- 18. Lp-PLA(2) Studies Collaboration;
Thompson A, Gao P, Orfei L, Watson S, Di Angelantonio E, Kaptoge S, Ballantyne C, Cannon CP, Criqui M, Cushman M, Hofman A, Packard C, Thompson SG, Collins R, Danesh J. Lipoprotein-associated phospholipase A(2) and risk of coronary disease, stroke, and mortality: collaborative analysis of 32 prospective studies.Lancet. 2010; 375:1536–1544. doi: 10.1016/S0140-6736(10)60319-4.CrossrefMedlineGoogle Scholar
Di Angelantonio E, Gao P, Pennells L,; Emerging Risk Factors Collaboration. Lipid-related markers and cardiovascular disease prediction.JAMA. 2012; 307:2499–2506. doi: 10.1001/jama.2012.6571.MedlineGoogle Scholar
- 20. Interleukin 1 Genetics Consortium. Cardiometabolic effects of genetic upregulation of the interleukin 1 receptor antagonist: a Mendelian randomisation analysis.Lancet Diabetes Endocrinol. 2015; 3:243–253. doi: 10.1016/S2213-8587(15)00034-0.CrossrefMedlineGoogle Scholar
Herder C, Donath MY. Interleukin-1 receptor antagonist: friend or foe to the heart?Lancet Diabetes Endocrinol. 2015; 3:228–229. doi: 10.1016/S2213-8587(15)00035-2.CrossrefMedlineGoogle Scholar
Nicklin MJ, Hughes DE, Barton JL, Ure JM, Duff GW. Arterial inflammation in mice lacking the interleukin 1 receptor antagonist gene.J Exp Med. 2000; 191:303–312.CrossrefMedlineGoogle Scholar
Isoda K, Shiigai M, Ishigami N, Matsuki T, Horai R, Nishikawa K, Kusuhara M, Nishida Y, Iwakura Y, Ohsuzu F. Deficiency of interleukin-1 receptor antagonist promotes neointimal formation after injury.Circulation. 2003; 108:516–518. doi: 10.1161/01.CIR.0000085567.18648.21.LinkGoogle Scholar
Merhi-Soussi F, Kwak BR, Magne D, Chadjichristos C, Berti M, Pelli G, James RW, Mach F, Gabay C. Interleukin-1 plays a major role in vascular inflammation and atherosclerosis in male apolipoprotein E-knockout mice.Cardiovasc Res. 2005; 66:583–593. doi: 10.1016/j.cardiores.2005.01.008.CrossrefMedlineGoogle Scholar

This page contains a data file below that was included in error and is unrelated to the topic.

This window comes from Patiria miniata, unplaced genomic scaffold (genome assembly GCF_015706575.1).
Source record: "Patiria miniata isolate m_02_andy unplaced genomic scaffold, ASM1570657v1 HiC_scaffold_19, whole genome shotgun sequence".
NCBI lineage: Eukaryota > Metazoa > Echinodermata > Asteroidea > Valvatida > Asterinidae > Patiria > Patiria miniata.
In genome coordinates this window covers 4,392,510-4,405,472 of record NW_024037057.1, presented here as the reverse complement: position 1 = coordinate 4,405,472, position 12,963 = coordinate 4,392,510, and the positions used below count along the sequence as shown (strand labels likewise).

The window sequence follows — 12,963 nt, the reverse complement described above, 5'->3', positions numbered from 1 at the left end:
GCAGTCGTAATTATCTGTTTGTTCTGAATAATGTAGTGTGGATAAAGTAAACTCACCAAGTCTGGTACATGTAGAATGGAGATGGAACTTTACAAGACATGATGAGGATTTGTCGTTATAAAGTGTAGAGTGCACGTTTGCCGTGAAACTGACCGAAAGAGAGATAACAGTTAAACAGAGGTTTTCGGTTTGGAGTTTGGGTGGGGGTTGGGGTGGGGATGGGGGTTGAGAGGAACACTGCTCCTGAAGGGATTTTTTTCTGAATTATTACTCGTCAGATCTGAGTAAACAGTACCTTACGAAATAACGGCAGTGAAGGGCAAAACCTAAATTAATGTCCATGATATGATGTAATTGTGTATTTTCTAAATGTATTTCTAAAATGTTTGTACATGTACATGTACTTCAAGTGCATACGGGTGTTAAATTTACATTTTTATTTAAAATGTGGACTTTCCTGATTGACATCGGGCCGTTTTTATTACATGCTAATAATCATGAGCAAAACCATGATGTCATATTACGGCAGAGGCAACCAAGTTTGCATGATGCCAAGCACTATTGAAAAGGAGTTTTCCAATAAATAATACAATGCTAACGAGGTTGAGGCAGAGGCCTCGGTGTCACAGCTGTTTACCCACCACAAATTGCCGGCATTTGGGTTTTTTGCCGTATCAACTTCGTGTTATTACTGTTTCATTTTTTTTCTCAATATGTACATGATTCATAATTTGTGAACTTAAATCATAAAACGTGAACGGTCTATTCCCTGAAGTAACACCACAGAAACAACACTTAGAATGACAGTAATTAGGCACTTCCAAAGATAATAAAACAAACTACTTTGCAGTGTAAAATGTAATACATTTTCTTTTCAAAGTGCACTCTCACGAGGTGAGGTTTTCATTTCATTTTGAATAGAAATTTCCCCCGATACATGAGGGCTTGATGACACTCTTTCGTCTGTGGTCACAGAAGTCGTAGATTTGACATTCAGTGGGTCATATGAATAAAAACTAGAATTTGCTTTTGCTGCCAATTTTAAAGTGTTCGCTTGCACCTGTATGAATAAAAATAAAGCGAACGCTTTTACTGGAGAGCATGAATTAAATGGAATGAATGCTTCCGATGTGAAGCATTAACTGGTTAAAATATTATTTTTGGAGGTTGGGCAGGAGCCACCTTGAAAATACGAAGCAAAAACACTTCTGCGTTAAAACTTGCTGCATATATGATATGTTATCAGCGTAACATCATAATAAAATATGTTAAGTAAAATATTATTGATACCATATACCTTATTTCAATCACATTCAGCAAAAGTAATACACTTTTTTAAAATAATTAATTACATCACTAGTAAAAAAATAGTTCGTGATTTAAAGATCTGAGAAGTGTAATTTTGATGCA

Elhage R, Maret A, Pieraggi MT, Thiers JC, Arnal JF, Bayard F. Differential effects of interleukin-1 receptor antagonist and tumor necrosis factor binding protein on fatty-streak formation in apolipoprotein E-deficient mice.Circulation. 1998; 97:242–244.LinkGoogle Scholar
Chamberlain J, Evans D, King A, Dewberry R, Dower S, Crossman D, Francis S. Interleukin-1beta and signaling of interleukin-1 in vascular wall and circulating cells modulates the extent of neointima formation in mice.Am J Pathol. 2006; 168:1396–1403.CrossrefMedlineGoogle Scholar
- 27. C Reactive Protein Coronary Heart Disease Genetics Collaboration (CCGC),
Wensley F, Gao P, Burgess S,. Association between C reactive protein and coronary heart disease: Mendelian randomisation analysis based on individual participant data.BMJ. 2011; 342:d548. doi: 10.1136/bmj.d548.CrossrefMedlineGoogle Scholar
- 28. Interleukin-6 Receptor Mendelian Randomisation Analysis (IL6R MR) Consortium;
Swerdlow DI, Holmes MV, Kuchenbaecker KB,. The interleukin-6 receptor as a target for prevention of coronary heart disease: a Mendelian randomisation analysis.Lancet. 2012; 379:1214–1224. doi: 10.1016/S0140-6736(12)60110-X.CrossrefMedlineGoogle Scholar